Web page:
First Selectman Pat Llodra and Newtown Prevention Council Co-Chair Judy Blanchard outlined a possible new role for the council to play in town during its meeting on Thursday, January 16.
The meeting was moved to Newtown High School’s library from C.H. Booth Library, which is still closed for remediation work after a January 4 flood caused by broken sprinkler pipes.
According to the first selectman, the Newtown Prevention Council will be included in an application for a Department of Justice grant the town is set to complete in the next week.
During a December 4 Legislative Council meeting, Mrs Llodra explained the DOJ grant could deliver millions of dollars to the community to complete support infrastructure for both short- and long-term post-traumatic response to 12/14.
At the January 16 Prevention Council meeting, Mrs Llodra said the intention is to write the council into the DOJ grant application as the body that would oversee the development of resiliency tools and programs.
Mrs Llodra said the town is anticipating the grant will be funded, but she also said she does not know how much money will be approved. She also shared an expectation that the grant may allow for people to be hired to help oversee parts of the Prevention Council’s role with the grant.
“We think this is the right place to put that work,” Mrs Llodra said.
Mrs Llodra pointed to the history and sustainability of the Newtown Prevention Council, which was founded in 1986, as making it the right body to oversee recovery programs. Fixes for mental health issues will not be found in two to three years, Mrs Llodra said, so the town needs an organization that can “be here for the long haul.”
“We know our journey of recovery is a very long journey,” said Mrs Llodra.
The Newtown Prevention Council, the first selectman continued, is a body that ties all parts of the community together and is already integrated strongly into the town.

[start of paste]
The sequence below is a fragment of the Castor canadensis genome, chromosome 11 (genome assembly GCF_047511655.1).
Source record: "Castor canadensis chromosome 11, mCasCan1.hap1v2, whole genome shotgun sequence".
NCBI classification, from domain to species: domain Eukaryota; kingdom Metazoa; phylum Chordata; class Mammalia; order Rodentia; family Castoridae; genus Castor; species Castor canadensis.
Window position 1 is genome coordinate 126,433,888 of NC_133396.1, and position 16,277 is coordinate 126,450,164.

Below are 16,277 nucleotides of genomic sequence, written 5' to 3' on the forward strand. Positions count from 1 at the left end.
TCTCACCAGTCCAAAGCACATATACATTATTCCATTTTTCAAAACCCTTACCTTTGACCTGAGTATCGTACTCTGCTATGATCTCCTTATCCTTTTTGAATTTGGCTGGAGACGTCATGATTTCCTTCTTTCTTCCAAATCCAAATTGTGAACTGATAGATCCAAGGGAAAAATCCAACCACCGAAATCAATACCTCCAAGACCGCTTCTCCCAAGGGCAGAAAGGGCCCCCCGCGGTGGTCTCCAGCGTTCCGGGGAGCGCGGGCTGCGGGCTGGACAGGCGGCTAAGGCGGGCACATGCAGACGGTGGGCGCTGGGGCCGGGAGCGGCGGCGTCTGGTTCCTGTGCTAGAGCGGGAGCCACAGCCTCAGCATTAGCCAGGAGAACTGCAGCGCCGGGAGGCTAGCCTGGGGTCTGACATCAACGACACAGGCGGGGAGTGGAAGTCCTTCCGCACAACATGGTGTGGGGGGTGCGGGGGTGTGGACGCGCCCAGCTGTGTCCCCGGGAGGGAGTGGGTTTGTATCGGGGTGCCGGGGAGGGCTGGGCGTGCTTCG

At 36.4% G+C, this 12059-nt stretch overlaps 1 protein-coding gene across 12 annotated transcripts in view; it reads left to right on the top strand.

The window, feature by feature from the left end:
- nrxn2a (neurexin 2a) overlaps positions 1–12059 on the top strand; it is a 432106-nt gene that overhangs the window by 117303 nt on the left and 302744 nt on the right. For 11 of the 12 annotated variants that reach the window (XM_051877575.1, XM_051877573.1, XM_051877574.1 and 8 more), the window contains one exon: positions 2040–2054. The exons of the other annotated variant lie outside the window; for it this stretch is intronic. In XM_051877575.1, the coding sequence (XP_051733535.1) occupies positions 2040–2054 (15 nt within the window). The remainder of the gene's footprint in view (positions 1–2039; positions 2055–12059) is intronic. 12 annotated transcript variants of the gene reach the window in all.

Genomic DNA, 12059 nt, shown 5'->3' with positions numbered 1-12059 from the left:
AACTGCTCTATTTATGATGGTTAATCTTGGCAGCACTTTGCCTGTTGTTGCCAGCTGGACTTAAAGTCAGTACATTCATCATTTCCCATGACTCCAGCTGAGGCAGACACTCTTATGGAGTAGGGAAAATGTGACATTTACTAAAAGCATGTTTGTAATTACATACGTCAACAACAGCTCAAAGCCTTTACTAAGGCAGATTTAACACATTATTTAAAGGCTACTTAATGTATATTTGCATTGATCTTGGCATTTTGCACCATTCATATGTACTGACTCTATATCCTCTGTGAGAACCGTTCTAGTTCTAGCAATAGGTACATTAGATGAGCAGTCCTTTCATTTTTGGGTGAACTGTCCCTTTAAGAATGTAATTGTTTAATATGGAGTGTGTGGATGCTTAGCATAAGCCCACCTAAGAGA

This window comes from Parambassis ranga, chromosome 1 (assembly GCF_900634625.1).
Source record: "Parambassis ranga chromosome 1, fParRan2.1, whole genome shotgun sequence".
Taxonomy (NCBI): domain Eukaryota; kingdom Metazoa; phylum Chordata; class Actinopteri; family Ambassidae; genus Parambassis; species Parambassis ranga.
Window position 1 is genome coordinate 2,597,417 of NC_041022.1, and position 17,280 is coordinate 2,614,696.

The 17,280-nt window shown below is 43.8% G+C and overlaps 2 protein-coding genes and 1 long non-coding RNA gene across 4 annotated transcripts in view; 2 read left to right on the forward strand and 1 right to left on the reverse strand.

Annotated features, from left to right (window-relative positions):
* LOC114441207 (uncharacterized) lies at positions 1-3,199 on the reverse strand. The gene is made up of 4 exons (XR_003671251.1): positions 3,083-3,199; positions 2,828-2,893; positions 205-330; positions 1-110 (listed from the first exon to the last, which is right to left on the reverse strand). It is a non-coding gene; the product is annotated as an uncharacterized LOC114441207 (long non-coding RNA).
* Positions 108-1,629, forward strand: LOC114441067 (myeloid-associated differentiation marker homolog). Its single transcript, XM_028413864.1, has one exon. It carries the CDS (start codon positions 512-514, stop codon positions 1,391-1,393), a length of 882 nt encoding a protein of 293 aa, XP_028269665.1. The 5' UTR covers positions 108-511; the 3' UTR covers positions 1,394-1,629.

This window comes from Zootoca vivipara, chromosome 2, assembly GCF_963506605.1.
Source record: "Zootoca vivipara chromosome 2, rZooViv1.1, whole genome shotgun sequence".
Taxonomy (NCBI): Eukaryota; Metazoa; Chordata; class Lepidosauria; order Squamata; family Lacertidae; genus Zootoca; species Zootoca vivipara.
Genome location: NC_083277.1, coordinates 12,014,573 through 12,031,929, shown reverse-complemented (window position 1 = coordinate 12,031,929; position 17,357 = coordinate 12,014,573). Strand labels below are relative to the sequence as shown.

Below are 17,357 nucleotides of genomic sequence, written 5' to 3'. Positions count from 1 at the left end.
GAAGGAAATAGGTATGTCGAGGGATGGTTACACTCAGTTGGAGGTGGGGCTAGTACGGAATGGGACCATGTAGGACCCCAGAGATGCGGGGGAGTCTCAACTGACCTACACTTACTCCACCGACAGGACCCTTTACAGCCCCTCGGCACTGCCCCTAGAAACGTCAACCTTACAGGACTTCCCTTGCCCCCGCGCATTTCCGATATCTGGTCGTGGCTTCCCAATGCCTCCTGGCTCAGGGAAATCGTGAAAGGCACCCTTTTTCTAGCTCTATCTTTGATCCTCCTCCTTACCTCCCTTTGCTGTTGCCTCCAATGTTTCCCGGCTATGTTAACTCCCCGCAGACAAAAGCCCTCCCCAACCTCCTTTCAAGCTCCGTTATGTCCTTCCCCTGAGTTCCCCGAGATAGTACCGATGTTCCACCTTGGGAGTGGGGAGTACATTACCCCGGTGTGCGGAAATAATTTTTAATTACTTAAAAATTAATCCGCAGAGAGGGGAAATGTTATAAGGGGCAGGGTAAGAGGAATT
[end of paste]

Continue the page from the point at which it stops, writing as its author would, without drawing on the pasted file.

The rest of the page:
“You really are in a very powerful position and can be a tool for great things, we believe,” Mrs Llodra said.
Ms Blanchard said the council has a proven history of reducing substance abuse over time. She also said everyone has their own mental health risk factors, and the events of 12/14 added a new layer to those factors. The town, Ms Blanchard said, needs to bolster protective factors in order to find an equilibrium.
“We have a history of doing good work and I feel we can transfer that into other areas,” Ms Blanchard said.
After saying each individual member makes up the Prevention Council, Ms Blanchard prepared those present for the possible work before them.
“It’s going to be work guys,” she said. “It’s going to be work. So we need every one of you.”
After discussing the possible DOJ grant, the Prevention Council moved on to discussing its application for the Drug-Free Communities Grant.
Members present for the meeting broke up into groups to brainstorm ideas on how to change or strengthen its work in reducing marijuana, prescription drug abuse, and alcohol use.
Following the meeting, Newtown Prevention Council Grant Coordinator Kim Killoy said the meeting was very productive.